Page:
2. dojo says:

    I had a car loan myself and paid it in 4 years. It was A LOT OF MONEY, but the car was new (it’s still in great condition, so we’ll use it for at least 10 years). The next one will be probably a used one, but there’s a difference between a good condition used one and a wreck. So the problem is to save enough to get a decent car, not one that will break under me in 3 months :D

    • Adam Buller says:

      You’re right dojo, there is a big difference between a good used car and a wreck and even a good used one can cost a lot. I know in an ideal world everyone should pay cash for things but in my case I needed a reliable vehicle and didn’t have years available to save up for one and as I mentioned, it was costing me more to keep fixing the old ones. I’ve been more than happy paying the finance payment each month, plus in those early days it gave my business a bit more credibility because I wasn’t turning up for jobs in a complete wreck.

  3. I would definitely purchase in cash rather than borrowing a money just to buy a car. For me I will only buy what I can afford and be contented with that, after how many years the value of the car will decrease.

    • Adam Buller says:

      I travel a lot in my cars Clarrise and I mean a lot. When I bought the car I kind of accepted that by the end of the finance agreement the car probably wasn’t going be worth all that much. I think that would still happen whether I bought it on finance or paid in cash though. For me the issue was the interest on the loan. At the time I decided that in a business sense because I was losing income and credibility every time I had a problem with my car, I was happy to pay the interest to have a more reliable vehicle. Plus I think my accountant was able to claim part of the interest back as a taxable expense but I’ll have to double check that. I’m not sure I’d make the same decision now that things are more financially setup but I don’t feel it was a bad move at the time.

  4. I wouldn’t even think about financing an auto. It’s a depreciating asset every time. I’ve bought and sold a dozen cars recently, all of which I paid for in cash.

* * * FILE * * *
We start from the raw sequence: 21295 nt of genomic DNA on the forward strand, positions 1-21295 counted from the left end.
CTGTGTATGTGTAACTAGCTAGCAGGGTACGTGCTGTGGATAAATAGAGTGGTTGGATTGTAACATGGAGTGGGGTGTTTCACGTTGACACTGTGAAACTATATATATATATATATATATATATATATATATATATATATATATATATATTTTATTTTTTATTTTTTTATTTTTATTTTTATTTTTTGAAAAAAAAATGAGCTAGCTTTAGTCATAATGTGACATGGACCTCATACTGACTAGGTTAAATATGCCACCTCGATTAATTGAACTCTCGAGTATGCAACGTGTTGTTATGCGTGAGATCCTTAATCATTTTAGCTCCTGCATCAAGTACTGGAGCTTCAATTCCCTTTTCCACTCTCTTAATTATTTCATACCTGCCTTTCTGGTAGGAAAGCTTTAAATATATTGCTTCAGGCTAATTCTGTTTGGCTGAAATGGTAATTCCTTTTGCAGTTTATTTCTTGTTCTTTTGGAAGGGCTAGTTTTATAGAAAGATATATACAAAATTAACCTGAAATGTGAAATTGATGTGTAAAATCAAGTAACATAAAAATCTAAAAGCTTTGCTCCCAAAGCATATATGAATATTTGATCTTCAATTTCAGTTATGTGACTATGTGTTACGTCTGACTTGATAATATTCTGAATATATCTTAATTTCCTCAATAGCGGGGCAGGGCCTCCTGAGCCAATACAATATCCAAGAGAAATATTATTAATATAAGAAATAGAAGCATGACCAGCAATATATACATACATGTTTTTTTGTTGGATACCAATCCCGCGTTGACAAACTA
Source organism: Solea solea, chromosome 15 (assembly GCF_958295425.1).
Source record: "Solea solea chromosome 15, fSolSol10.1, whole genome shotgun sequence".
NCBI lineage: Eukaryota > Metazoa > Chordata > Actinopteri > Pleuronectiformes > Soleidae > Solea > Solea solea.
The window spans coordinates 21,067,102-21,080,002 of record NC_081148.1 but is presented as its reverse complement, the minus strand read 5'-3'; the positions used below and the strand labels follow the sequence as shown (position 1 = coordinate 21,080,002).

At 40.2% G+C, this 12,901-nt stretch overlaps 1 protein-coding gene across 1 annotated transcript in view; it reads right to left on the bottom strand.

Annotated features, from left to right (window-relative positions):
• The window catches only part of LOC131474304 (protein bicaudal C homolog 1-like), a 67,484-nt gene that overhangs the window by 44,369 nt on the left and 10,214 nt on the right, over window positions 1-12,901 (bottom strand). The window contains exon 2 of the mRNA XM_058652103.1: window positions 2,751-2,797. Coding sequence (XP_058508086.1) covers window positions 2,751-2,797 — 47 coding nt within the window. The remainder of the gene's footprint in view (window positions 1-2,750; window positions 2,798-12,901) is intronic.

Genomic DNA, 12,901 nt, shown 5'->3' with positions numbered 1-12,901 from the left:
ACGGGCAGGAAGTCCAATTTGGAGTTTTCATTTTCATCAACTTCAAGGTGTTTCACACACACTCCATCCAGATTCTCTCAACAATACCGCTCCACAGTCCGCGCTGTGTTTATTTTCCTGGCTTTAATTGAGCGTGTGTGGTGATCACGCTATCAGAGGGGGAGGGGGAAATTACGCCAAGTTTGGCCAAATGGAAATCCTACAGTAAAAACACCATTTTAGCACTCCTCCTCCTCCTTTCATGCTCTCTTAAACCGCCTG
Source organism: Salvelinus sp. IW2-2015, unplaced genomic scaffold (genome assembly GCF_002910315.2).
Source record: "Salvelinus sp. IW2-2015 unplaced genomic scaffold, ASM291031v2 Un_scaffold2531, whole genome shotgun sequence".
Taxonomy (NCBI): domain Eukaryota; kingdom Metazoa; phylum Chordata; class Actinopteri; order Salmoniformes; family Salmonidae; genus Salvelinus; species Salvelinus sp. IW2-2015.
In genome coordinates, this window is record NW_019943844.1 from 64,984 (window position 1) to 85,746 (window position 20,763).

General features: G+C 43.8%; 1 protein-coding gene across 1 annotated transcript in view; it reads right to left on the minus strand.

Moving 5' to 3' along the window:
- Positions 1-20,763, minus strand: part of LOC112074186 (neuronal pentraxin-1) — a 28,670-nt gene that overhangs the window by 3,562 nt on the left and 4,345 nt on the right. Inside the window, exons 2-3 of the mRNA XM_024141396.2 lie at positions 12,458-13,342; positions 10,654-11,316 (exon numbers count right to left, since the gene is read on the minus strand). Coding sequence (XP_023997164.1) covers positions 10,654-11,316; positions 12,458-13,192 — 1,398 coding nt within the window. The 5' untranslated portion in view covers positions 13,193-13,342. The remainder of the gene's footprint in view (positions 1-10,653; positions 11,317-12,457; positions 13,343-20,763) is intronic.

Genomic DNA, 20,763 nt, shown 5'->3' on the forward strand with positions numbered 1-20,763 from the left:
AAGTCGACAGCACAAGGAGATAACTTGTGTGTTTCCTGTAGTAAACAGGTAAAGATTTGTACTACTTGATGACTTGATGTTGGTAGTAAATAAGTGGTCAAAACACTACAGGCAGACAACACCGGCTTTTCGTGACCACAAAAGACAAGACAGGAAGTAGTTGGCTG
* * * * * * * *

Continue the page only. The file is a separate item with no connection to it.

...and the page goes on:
With any depreciating asset, they should only be bought with money currently had. Anything else, IMO, means I can’t afford it. Thanks for a good article!

    • Adam Buller says:

      Hey Jacob, I’m not too worried about the depreciation myself because I feel it would depreciate anyway regardless of how I pay for it and the finance payment reduces the outstanding balance so you shouldn’t fall into any kind of negative equity. That’s when I feel the length of the finance term is important. The bit I wasn’t happy with was the interest but at the time I felt the cost was worth it. I don’t think I’d ever buy a brand new car though as the depreciation there is ridiculous.

  5. Mark Ross says:

    I think one should consider both option; paying in cash and getting a loan. If you can’t afford a decent car with your cash, then I think getting a car loan is something you should be thinking about, right?

    • Adam Buller says:

      I think it’s a personal decision and it has a lot to do with circumstance Mark. I’m certainly not encouraging everyone to head out and get a car loan but I do think that there are justifiable circumstances for it.

  6. I think in certain circumstances it makes sense. I bought a new car and financed it. My interest rate is under 2%, so when you take inflation into account, the interest I pay isn’t a factor. Plus, usually pay more than the minimum amount each month and I keep my cars for 10 years. All of this added together means that for me, the small price of paying interest is worth it to me. If I stick to my car payment plan, I will pay roughly $500 in interest. To me, that isn’t a big deal.